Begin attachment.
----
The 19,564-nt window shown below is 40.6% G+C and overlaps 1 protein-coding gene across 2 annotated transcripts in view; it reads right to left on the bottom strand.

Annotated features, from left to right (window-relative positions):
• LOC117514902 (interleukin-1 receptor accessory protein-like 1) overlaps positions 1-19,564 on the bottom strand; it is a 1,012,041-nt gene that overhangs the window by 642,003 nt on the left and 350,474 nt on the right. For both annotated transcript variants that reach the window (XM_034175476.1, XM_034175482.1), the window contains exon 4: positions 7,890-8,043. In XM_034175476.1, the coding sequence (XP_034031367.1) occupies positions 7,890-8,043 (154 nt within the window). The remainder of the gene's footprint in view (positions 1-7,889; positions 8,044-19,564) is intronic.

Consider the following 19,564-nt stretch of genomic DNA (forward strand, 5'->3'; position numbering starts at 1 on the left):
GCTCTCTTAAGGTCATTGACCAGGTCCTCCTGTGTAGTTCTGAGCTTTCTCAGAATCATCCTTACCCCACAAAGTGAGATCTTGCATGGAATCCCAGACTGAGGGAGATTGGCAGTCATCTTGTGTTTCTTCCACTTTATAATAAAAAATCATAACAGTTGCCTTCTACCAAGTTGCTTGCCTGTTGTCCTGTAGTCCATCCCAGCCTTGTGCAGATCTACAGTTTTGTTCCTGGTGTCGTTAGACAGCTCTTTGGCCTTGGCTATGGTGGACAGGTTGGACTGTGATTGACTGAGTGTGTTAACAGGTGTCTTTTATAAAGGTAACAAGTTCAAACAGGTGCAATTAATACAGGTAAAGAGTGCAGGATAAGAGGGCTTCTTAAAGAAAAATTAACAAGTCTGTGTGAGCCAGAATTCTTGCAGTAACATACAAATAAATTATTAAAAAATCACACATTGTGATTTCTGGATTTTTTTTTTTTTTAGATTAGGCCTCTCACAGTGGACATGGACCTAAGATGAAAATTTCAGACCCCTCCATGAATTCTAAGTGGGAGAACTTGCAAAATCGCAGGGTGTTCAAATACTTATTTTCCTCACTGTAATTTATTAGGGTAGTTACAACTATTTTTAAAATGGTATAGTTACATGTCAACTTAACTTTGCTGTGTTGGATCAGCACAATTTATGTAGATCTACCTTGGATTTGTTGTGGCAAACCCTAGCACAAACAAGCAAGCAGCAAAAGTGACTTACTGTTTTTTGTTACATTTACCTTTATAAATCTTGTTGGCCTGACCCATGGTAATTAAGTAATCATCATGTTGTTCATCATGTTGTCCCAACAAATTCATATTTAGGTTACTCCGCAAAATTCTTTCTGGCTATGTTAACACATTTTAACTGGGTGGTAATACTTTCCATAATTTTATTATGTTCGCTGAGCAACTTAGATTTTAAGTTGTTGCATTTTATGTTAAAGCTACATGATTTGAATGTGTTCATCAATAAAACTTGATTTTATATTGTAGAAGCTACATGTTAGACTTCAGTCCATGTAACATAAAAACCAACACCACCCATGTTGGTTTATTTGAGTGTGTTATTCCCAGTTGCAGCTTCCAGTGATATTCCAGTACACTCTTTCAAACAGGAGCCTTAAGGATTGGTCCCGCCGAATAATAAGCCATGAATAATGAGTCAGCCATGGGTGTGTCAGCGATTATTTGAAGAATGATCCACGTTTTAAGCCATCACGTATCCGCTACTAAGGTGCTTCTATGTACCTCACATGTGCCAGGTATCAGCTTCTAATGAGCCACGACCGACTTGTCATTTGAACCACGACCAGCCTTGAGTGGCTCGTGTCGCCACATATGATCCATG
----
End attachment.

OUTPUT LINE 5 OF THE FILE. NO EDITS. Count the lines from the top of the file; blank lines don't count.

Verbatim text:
GCTCTCTTAAGGTCATTGACCAGGTCCTCCTGTGTAGTTCTGAGCTTTCTCAGAATCATCCTTACCCCACAAAGTGAGATCTTGCATGGAATCCCAGACTGAGGGAGATTGGCAGTCATCTTGTGTTTCTTCCACTTTATAATAAAAAATCATAACAGTTGCCTTCTACCAAGTTGCTTGCCTGTTGTCCTGTAGTCCATCCCAGCCTTGTGCAGATCTACAGTTTTGTTCCTGGTGTCGTTAGACAGCTCTTTGGCCTTGGCTATGGTGGACAGGTTGGACTGTGATTGACTGAGTGTGTTAACAGGTGTCTTTTATAAAGGTAACAAGTTCAAACAGGTGCAATTAATACAGGTAAAGAGTGCAGGATAAGAGGGCTTCTTAAAGAAAAATTAACAAGTCTGTGTGAGCCAGAATTCTTGCAGTAACATACAAATAAATTATTAAAAAATCACACATTGTGATTTCTGGATTTTTTTTTTTTTTAGATTAGGCCTCTCACAGTGGACATGGACCTAAGATGAAAATTTCAGACCCCTCCATGAATTCTAAGTGGGAGAACTTGCAAAATCGCAGGGTGTTCAAATACTTATTTTCCTCACTGTAATTTATTAGGGTAGTTACAACTATTTTTAAAATGGTATAGTTACATGTCAACTTAACTTTGCTGTGTTGGATCAGCACAATTTATGTAGATCTACCTTGGATTTGTTGTGGCAAACCCTAGCACAAACAAGCAAGCAGCAAAAGTGACTTACTGTTTTTTGTTACATTTACCTTTATAAATCTTGTTGGCCTGACCCATGGTAATTAAGTAATCATCATGTTGTTCATCATGTTGTCCCAACAAATTCATATTTAGGTTACTCCGCAAAATTCTTTCTGGCTATGTTAACACATTTTAACTGGGTGGTAATACTTTCCATAATTTTATTATGTTCGCTGAGCAACTTAGATTTTAAGTTGTTGCATTTTATGTTAAAGCTACATGATTTGAATGTGTTCATCAATAAAACTTGATTTTATATTGTAGAAGCTACATGTTAGACTTCAGTCCATGTAACATAAAAACCAACACCACCCATGTTGGTTTATTTGAGTGTGTTATTCCCAGTTGCAGCTTCCAGTGATATTCCAGTACACTCTTTCAAACAGGAGCCTTAAGGATTGGTCCCGCCGAATAATAAGCCATGAATAATGAGTCAGCCATGGGTGTGTCAGCGATTATTTGAAGAATGATCCACGTTTTAAGCCATCACGTATCCGCTACTAAGGTGCTTCTATGTACCTCACATGTGCCAGGTATCAGCTTCTAATGAGCCACGACCGACTTGTCATTTGAACCACGACCAGCCTTGAGTGGCTCGTGTCGCCACATATGATCCATG